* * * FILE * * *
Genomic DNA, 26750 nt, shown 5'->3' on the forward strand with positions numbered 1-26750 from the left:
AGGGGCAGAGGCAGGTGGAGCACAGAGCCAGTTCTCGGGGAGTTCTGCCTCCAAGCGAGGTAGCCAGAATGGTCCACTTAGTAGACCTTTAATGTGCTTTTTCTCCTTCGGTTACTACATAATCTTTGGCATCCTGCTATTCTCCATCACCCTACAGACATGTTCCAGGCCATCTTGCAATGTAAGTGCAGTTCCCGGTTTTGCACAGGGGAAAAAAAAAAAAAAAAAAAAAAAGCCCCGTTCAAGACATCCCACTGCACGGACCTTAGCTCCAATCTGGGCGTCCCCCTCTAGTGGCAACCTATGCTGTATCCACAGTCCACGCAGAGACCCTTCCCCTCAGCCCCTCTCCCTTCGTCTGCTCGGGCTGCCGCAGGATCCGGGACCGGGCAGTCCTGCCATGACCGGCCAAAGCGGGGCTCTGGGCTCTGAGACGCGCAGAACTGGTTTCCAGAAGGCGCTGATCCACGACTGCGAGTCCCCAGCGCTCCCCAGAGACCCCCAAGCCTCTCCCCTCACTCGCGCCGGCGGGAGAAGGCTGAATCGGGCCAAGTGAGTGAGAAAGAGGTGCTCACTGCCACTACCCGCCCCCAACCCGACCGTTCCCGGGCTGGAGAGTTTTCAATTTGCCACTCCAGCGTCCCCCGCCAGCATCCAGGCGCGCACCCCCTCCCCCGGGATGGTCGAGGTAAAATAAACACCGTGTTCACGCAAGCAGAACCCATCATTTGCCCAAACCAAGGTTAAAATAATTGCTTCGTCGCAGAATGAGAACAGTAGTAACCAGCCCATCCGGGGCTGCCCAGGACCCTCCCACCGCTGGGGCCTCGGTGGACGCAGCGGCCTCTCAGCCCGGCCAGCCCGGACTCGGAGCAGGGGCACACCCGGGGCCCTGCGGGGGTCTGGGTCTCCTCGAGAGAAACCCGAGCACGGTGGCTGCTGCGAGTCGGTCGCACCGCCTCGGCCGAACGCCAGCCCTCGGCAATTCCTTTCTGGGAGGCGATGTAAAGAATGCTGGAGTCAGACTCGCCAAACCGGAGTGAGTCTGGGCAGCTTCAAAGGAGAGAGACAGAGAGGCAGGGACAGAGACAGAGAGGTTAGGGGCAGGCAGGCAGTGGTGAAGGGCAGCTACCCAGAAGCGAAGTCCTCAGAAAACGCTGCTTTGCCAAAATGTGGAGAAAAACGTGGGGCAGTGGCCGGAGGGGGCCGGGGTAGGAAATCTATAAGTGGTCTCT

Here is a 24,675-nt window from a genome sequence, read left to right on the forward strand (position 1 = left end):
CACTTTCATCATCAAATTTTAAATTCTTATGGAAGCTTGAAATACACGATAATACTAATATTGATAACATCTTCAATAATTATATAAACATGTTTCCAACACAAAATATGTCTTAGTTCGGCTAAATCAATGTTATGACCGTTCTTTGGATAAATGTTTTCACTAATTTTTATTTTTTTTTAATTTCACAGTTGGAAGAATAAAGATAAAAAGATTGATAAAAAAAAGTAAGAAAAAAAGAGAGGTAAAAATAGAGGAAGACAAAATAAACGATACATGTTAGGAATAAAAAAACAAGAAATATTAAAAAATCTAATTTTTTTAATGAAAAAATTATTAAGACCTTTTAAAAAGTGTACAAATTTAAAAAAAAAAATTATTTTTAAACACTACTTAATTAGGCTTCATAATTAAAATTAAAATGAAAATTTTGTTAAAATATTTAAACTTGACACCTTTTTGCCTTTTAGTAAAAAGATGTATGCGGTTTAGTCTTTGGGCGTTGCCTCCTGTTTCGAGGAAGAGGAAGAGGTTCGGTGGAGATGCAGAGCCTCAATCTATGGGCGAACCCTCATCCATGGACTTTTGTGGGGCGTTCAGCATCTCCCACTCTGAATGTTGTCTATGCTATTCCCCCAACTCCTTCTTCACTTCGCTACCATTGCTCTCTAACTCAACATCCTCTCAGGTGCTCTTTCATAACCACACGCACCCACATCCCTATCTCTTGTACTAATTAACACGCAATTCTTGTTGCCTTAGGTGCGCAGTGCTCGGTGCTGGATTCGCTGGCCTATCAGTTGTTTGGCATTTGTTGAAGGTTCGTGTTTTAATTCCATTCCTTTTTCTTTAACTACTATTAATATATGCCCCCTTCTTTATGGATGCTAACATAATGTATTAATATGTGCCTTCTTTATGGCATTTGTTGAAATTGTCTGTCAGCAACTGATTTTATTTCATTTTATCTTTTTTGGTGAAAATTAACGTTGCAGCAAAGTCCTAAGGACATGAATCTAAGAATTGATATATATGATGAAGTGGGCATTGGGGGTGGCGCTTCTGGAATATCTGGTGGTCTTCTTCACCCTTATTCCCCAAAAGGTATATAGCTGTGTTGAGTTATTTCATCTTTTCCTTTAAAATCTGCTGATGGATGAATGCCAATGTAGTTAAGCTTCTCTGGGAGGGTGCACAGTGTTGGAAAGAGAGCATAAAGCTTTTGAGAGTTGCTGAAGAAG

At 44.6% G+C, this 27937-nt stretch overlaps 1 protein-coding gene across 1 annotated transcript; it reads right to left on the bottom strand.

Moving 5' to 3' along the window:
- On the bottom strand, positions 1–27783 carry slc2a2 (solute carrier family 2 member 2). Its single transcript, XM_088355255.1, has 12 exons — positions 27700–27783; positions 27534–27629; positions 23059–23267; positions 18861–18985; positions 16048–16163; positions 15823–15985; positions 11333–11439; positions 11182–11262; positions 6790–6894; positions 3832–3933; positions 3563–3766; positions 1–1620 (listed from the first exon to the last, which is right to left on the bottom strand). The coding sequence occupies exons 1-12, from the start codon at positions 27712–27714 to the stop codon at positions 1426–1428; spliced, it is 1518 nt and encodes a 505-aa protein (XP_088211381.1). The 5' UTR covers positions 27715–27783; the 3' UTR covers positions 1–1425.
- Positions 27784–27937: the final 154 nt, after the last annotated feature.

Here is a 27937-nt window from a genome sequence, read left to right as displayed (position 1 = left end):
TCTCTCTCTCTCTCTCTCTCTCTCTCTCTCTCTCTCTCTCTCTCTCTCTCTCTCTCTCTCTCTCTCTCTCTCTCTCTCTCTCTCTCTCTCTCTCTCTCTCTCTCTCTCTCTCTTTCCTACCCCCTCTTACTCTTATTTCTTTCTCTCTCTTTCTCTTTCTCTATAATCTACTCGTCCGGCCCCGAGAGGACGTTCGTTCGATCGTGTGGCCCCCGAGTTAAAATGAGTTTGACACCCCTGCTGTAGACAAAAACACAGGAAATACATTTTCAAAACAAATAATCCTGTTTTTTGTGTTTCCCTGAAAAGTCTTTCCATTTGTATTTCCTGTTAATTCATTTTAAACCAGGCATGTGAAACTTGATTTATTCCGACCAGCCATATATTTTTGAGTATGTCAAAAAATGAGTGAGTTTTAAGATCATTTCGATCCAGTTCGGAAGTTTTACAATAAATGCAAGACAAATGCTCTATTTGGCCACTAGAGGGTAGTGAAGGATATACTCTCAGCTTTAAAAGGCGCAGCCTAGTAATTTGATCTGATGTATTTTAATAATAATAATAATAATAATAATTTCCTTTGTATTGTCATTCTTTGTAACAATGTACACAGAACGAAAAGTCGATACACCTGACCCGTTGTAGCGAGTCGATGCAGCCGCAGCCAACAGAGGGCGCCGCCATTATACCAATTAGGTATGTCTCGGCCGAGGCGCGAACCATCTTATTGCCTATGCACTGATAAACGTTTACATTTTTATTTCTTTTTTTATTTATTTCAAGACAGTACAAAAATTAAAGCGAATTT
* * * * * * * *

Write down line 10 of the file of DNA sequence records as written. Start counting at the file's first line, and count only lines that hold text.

TCTCTCTCTCTCTCTCTCTCTCTCTCTCTCTCTCTCTCTCTCTCTCTCTCTCTCTCTCTCTCTCTCTCTCTCTCTCTCTCTCTCTCTCTCTCTCTCTCTCTCTCTCTCTCTCTTTCCTACCCCCTCTTACTCTTATTTCTTTCTCTCTCTTTCTCTTTCTCTATAATCTACTCGTCCGGCCCCGAGAGGACGTTCGTTCGATCGTGTGGCCCCCGAGTTAAAATGAGTTTGACACCCCTGCTGTAGACAAAAACACAGGAAATACATTTTCAAAACAAATAATCCTGTTTTTTGTGTTTCCCTGAAAAGTCTTTCCATTTGTATTTCCTGTTAATTCATTTTAAACCAGGCATGTGAAACTTGATTTATTCCGACCAGCCATATATTTTTGAGTATGTCAAAAAATGAGTGAGTTTTAAGATCATTTCGATCCAGTTCGGAAGTTTTACAATAAATGCAAGACAAATGCTCTATTTGGCCACTAGAGGGTAGTGAAGGATATACTCTCAGCTTTAAAAGGCGCAGCCTAGTAATTTGATCTGATGTATTTTAATAATAATAATAATAATAATAATTTCCTTTGTATTGTCATTCTTTGTAACAATGTACACAGAACGAAAAGTCGATACACCTGACCCGTTGTAGCGAGTCGATGCAGCCGCAGCCAACAGAGGGCGCCGCCATTATACCAATTAGGTATGTCTCGGCCGAGGCGCGAACCATCTTATTGCCTATGCACTGATAAACGTTTACATTTTTATTTCTTTTTTTATTTATTTCAAGACAGTACAAAAATTAAAGCGAATTT